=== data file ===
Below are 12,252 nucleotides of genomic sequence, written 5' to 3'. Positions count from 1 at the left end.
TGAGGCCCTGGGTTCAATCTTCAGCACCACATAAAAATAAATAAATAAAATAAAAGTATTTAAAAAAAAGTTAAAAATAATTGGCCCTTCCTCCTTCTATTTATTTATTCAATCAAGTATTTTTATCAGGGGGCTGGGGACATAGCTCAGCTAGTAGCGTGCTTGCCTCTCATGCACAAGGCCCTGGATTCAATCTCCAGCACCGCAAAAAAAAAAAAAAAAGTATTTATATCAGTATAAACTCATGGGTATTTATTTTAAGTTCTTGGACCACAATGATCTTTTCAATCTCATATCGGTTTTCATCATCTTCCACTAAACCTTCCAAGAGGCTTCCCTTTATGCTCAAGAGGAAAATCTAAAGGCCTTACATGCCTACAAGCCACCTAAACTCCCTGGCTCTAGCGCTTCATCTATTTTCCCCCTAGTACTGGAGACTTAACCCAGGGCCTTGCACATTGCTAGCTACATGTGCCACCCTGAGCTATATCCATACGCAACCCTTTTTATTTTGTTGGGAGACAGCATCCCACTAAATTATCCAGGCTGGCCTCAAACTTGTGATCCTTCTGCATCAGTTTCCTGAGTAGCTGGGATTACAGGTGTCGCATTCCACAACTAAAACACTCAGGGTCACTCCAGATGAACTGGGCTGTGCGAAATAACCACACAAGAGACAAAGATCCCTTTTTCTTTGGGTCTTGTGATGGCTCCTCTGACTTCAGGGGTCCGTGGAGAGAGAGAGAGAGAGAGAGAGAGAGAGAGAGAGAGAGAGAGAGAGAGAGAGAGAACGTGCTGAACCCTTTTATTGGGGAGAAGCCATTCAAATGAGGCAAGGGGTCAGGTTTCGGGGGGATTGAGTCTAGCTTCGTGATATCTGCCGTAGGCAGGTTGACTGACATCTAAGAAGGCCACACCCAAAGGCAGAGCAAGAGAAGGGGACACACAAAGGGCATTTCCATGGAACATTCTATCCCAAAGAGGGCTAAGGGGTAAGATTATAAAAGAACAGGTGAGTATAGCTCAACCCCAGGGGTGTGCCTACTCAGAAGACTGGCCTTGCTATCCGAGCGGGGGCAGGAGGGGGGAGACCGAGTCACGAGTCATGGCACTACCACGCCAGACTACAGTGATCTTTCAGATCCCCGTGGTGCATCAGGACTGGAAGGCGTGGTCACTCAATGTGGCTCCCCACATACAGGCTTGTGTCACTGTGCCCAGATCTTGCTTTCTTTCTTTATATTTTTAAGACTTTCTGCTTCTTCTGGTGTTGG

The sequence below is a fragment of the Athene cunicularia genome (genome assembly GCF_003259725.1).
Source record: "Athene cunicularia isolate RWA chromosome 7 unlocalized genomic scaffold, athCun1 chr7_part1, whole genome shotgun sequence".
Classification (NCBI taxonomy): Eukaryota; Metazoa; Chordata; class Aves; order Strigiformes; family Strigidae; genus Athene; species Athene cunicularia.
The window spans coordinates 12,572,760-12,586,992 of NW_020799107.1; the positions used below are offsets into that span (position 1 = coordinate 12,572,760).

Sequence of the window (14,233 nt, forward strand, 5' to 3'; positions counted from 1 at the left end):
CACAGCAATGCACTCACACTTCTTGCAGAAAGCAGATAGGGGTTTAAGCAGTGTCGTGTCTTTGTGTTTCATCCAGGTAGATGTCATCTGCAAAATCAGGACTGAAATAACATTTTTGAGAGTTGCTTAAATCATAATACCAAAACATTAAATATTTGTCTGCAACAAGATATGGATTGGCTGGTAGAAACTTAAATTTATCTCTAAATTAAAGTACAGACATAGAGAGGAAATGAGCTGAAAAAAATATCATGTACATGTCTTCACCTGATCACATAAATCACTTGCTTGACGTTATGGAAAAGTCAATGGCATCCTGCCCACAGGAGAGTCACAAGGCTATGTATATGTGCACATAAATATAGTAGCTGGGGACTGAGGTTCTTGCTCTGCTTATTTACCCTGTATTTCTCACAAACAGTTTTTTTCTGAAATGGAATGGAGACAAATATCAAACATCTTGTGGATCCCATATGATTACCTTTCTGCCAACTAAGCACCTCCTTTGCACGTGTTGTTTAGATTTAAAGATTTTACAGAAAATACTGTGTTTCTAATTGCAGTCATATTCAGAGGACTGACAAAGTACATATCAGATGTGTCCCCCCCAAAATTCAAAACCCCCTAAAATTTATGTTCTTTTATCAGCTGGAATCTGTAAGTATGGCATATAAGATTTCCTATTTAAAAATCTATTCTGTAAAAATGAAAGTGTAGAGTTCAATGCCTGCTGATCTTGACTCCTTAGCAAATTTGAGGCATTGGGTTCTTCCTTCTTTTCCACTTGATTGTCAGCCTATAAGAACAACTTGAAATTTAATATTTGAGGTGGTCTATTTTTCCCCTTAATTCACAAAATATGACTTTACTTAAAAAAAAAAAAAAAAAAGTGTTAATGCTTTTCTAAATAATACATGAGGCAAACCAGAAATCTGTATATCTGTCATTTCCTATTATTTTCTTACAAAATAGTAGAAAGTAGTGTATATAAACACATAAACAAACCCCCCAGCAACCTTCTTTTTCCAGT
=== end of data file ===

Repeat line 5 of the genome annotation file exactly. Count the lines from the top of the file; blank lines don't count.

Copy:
Classification (NCBI taxonomy): Eukaryota; Metazoa; Chordata; class Aves; order Strigiformes; family Strigidae; genus Athene; species Athene cunicularia.